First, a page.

Anthony Herrera is another guy I have a lot of respect for. If you could combine his heart and effort with the size and God-given ability of Bryant McKinnie, the results would encroach upon Chuck Norris-like invincibility.
I wish I could put McKinnie on this list, but he provides mostly solid production on talent alone. Sorry Vikings fans, he's not No. 1 on this list—his starter status is in no real danger.
Herrera gets every last ounce out of his limited ability, but he's a backup-caliber talent. Into next season he'll face challenges internally, externally, medically and financially.
The Vikings like what they saw out of second-year man Chris DeGeare last season, and at 6'4", 335 lbs., he dwarfs the 6'2", 315 lb. Herrera. He'll get a shot.
The Vikings are also likely to address the offensive line early in the draft, and either a guard or tackle may spell doom for Herrera. It's been speculated that if the Vikings go with a tackle at No. 12, McKinnie could be shifted to the right side and current right tackle Phil Loadholt could slide inside to guard, pinching Herrera out of the starting lineup.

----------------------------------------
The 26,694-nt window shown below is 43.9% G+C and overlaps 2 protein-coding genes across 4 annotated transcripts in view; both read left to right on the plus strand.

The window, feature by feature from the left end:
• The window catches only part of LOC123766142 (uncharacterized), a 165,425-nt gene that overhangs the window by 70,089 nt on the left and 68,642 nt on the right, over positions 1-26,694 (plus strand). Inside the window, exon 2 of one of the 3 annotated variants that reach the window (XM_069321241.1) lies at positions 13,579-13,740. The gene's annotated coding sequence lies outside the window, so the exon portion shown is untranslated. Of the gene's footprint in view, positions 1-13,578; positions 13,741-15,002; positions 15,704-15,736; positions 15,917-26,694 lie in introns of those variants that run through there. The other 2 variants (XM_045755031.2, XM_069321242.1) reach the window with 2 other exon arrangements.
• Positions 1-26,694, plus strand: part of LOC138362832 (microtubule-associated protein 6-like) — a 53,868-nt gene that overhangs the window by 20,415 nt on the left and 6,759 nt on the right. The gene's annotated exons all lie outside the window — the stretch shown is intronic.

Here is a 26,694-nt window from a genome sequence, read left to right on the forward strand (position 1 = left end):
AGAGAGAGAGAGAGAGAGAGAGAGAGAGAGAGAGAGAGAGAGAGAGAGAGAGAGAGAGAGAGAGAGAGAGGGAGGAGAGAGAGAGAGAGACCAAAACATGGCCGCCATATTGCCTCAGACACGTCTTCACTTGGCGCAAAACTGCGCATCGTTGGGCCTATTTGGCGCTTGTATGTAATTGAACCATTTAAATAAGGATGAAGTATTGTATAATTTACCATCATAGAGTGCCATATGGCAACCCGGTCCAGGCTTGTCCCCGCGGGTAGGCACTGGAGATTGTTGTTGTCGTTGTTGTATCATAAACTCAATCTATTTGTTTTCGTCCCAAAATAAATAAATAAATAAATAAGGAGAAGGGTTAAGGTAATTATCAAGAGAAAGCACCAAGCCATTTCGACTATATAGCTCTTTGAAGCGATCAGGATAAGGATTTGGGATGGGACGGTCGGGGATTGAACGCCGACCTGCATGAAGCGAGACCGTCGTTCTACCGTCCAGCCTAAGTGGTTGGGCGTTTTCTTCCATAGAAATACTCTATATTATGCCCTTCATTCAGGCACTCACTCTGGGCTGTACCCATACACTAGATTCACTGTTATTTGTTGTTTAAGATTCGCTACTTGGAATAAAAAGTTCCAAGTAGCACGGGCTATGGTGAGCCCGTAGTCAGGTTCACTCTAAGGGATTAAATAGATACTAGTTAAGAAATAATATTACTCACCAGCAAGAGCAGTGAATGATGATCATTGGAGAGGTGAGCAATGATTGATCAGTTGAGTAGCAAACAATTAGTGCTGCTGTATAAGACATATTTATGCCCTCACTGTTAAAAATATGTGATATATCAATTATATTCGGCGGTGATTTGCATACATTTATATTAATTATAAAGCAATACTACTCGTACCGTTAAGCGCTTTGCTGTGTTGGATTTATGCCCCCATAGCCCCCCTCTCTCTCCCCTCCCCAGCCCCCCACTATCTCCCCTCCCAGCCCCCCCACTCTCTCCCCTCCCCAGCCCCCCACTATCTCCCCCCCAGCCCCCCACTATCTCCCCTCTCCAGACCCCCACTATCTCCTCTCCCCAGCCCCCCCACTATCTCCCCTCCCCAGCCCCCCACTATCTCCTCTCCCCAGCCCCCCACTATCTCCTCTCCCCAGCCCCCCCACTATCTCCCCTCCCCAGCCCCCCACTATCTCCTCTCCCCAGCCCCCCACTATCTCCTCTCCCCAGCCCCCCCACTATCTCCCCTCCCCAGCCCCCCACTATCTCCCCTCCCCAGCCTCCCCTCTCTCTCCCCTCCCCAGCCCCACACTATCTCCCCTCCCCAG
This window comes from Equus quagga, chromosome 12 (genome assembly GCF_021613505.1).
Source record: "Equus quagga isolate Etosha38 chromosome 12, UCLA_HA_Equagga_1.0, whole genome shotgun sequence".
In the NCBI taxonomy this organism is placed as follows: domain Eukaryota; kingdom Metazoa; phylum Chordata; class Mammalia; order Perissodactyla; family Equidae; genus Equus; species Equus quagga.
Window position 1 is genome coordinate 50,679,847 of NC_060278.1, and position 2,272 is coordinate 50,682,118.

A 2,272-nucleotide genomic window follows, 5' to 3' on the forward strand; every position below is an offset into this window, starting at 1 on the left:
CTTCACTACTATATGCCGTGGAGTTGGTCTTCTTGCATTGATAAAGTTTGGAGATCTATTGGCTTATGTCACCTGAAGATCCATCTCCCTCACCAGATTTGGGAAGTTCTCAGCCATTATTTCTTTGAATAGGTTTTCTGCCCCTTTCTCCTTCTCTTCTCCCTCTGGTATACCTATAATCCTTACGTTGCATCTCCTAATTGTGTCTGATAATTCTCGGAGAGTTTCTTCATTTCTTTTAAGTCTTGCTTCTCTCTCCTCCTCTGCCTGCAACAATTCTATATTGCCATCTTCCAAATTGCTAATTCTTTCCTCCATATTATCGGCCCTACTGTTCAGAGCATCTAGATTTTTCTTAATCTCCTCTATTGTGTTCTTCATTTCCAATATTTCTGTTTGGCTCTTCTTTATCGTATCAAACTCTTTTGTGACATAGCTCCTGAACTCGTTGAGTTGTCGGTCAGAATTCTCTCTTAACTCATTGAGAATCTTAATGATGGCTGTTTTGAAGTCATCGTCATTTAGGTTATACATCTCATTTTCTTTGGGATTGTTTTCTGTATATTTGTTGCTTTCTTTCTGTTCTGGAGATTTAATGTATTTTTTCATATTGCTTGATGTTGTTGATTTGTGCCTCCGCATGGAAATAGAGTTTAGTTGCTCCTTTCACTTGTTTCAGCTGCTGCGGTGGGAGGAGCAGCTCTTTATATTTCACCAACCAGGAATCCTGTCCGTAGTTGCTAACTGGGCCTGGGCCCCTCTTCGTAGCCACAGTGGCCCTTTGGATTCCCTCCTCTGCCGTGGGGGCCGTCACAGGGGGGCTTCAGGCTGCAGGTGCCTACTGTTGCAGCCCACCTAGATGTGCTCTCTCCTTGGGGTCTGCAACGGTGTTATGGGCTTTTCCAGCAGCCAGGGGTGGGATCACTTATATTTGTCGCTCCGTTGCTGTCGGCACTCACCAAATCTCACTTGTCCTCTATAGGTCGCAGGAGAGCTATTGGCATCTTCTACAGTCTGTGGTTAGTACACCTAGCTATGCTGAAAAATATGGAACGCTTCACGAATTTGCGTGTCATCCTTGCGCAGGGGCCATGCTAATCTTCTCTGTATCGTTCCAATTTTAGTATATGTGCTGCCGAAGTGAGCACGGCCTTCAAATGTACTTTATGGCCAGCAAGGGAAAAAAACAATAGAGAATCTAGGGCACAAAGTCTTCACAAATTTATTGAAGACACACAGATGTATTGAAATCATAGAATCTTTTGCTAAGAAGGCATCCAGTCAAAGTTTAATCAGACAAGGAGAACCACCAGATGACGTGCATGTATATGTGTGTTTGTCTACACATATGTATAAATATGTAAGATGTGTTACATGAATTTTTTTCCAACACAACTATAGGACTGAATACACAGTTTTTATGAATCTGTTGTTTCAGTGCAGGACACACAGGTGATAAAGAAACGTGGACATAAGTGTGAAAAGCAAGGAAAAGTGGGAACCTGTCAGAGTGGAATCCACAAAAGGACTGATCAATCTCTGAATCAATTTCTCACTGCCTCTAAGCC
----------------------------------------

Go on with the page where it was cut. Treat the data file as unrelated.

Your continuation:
Keep an eye out for tackles Tyron Smith (USC), Nate Solder (Colorado), Anthony Castonzo (Boston College), and Gabe Carimi (Wisconsin). In the second-round, guards Danny Watkins (Baylor), Benjamin Ijalana (Villanova) and Clint Boling (Georgia) could all be instant upgrades at right guard.
To make matters worse, Herrera's coming off ACL and triceps surgeries and his $2.65 million contract is on the high side, putting his roster spot on uneven ground.
As noted earlier, Herrera's best chance to stick may be to heal up and get comfortable at center, where he'd be an upgrade over John Sullivan.